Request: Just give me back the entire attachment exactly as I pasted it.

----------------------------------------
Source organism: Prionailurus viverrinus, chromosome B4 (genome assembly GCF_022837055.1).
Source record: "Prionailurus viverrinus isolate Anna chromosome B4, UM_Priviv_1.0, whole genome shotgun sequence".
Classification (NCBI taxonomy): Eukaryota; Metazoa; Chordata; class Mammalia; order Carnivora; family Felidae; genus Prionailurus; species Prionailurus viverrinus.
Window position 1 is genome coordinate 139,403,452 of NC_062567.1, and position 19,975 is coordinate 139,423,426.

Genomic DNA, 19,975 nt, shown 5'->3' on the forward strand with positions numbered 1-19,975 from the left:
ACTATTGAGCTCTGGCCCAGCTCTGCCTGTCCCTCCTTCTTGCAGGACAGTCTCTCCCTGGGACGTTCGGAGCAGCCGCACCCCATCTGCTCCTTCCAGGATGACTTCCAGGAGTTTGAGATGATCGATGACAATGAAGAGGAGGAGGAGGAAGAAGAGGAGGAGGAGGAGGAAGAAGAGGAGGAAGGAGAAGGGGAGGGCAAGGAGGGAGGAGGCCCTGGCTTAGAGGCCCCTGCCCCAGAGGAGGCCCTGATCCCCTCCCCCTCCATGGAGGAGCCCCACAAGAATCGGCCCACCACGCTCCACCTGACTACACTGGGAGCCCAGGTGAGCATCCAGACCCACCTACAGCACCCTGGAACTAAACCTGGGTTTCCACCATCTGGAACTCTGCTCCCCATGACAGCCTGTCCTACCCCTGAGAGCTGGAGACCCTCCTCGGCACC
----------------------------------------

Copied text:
Source organism: Prionailurus viverrinus, chromosome B4 (genome assembly GCF_022837055.1).
Source record: "Prionailurus viverrinus isolate Anna chromosome B4, UM_Priviv_1.0, whole genome shotgun sequence".
Classification (NCBI taxonomy): Eukaryota; Metazoa; Chordata; class Mammalia; order Carnivora; family Felidae; genus Prionailurus; species Prionailurus viverrinus.
Window position 1 is genome coordinate 139,403,452 of NC_062567.1, and position 19,975 is coordinate 139,423,426.

Genomic DNA, 19,975 nt, shown 5'->3' on the forward strand with positions numbered 1-19,975 from the left:
ACTATTGAGCTCTGGCCCAGCTCTGCCTGTCCCTCCTTCTTGCAGGACAGTCTCTCCCTGGGACGTTCGGAGCAGCCGCACCCCATCTGCTCCTTCCAGGATGACTTCCAGGAGTTTGAGATGATCGATGACAATGAAGAGGAGGAGGAGGAAGAAGAGGAGGAGGAGGAGGAAGAAGAGGAGGAAGGAGAAGGGGAGGGCAAGGAGGGAGGAGGCCCTGGCTTAGAGGCCCCTGCCCCAGAGGAGGCCCTGATCCCCTCCCCCTCCATGGAGGAGCCCCACAAGAATCGGCCCACCACGCTCCACCTGACTACACTGGGAGCCCAGGTGAGCATCCAGACCCACCTACAGCACCCTGGAACTAAACCTGGGTTTCCACCATCTGGAACTCTGCTCCCCATGACAGCCTGTCCTACCCCTGAGAGCTGGAGACCCTCCTCGGCACC